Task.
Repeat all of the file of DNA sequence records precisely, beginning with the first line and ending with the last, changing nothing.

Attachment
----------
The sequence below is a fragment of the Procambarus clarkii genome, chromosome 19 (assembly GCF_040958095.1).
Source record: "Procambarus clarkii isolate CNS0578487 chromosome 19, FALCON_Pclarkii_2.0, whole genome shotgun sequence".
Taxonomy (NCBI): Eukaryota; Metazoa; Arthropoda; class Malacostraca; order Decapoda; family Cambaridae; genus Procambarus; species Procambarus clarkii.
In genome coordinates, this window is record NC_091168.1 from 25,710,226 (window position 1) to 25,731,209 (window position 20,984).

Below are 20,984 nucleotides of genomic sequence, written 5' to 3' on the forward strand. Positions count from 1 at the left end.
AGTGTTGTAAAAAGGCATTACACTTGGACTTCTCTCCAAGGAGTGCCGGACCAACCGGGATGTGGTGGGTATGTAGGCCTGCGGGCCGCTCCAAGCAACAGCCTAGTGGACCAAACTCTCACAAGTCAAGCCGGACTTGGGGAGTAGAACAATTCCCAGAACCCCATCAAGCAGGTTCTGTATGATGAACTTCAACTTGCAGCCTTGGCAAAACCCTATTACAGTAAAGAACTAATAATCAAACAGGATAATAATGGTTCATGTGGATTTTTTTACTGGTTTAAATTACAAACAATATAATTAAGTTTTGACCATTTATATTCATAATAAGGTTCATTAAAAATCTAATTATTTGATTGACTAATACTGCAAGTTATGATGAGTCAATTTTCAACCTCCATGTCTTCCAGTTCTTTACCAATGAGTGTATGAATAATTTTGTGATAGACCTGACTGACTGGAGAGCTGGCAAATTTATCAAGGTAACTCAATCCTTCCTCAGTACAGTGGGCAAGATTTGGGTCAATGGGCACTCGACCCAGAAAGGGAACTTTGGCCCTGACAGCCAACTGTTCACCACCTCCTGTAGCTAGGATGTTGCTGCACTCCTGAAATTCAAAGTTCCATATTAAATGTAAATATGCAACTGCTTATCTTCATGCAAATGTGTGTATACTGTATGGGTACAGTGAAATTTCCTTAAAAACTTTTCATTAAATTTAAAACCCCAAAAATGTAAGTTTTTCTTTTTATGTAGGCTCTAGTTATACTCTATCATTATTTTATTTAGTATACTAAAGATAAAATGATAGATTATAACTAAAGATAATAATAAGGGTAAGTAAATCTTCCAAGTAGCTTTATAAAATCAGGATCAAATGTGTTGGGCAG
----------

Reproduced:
The sequence below is a fragment of the Procambarus clarkii genome, chromosome 19 (assembly GCF_040958095.1).
Source record: "Procambarus clarkii isolate CNS0578487 chromosome 19, FALCON_Pclarkii_2.0, whole genome shotgun sequence".
Taxonomy (NCBI): Eukaryota; Metazoa; Arthropoda; class Malacostraca; order Decapoda; family Cambaridae; genus Procambarus; species Procambarus clarkii.
In genome coordinates, this window is record NC_091168.1 from 25,710,226 (window position 1) to 25,731,209 (window position 20,984).

Below are 20,984 nucleotides of genomic sequence, written 5' to 3' on the forward strand. Positions count from 1 at the left end.
AGTGTTGTAAAAAGGCATTACACTTGGACTTCTCTCCAAGGAGTGCCGGACCAACCGGGATGTGGTGGGTATGTAGGCCTGCGGGCCGCTCCAAGCAACAGCCTAGTGGACCAAACTCTCACAAGTCAAGCCGGACTTGGGGAGTAGAACAATTCCCAGAACCCCATCAAGCAGGTTCTGTATGATGAACTTCAACTTGCAGCCTTGGCAAAACCCTATTACAGTAAAGAACTAATAATCAAACAGGATAATAATGGTTCATGTGGATTTTTTTACTGGTTTAAATTACAAACAATATAATTAAGTTTTGACCATTTATATTCATAATAAGGTTCATTAAAAATCTAATTATTTGATTGACTAATACTGCAAGTTATGATGAGTCAATTTTCAACCTCCATGTCTTCCAGTTCTTTACCAATGAGTGTATGAATAATTTTGTGATAGACCTGACTGACTGGAGAGCTGGCAAATTTATCAAGGTAACTCAATCCTTCCTCAGTACAGTGGGCAAGATTTGGGTCAATGGGCACTCGACCCAGAAAGGGAACTTTGGCCCTGACAGCCAACTGTTCACCACCTCCTGTAGCTAGGATGTTGCTGCACTCCTGAAATTCAAAGTTCCATATTAAATGTAAATATGCAACTGCTTATCTTCATGCAAATGTGTGTATACTGTATGGGTACAGTGAAATTTCCTTAAAAACTTTTCATTAAATTTAAAACCCCAAAAATGTAAGTTTTTCTTTTTATGTAGGCTCTAGTTATACTCTATCATTATTTTATTTAGTATACTAAAGATAAAATGATAGATTATAACTAAAGATAATAATAAGGGTAAGTAAATCTTCCAAGTAGCTTTATAAAATCAGGATCAAATGTGTTGGGCAG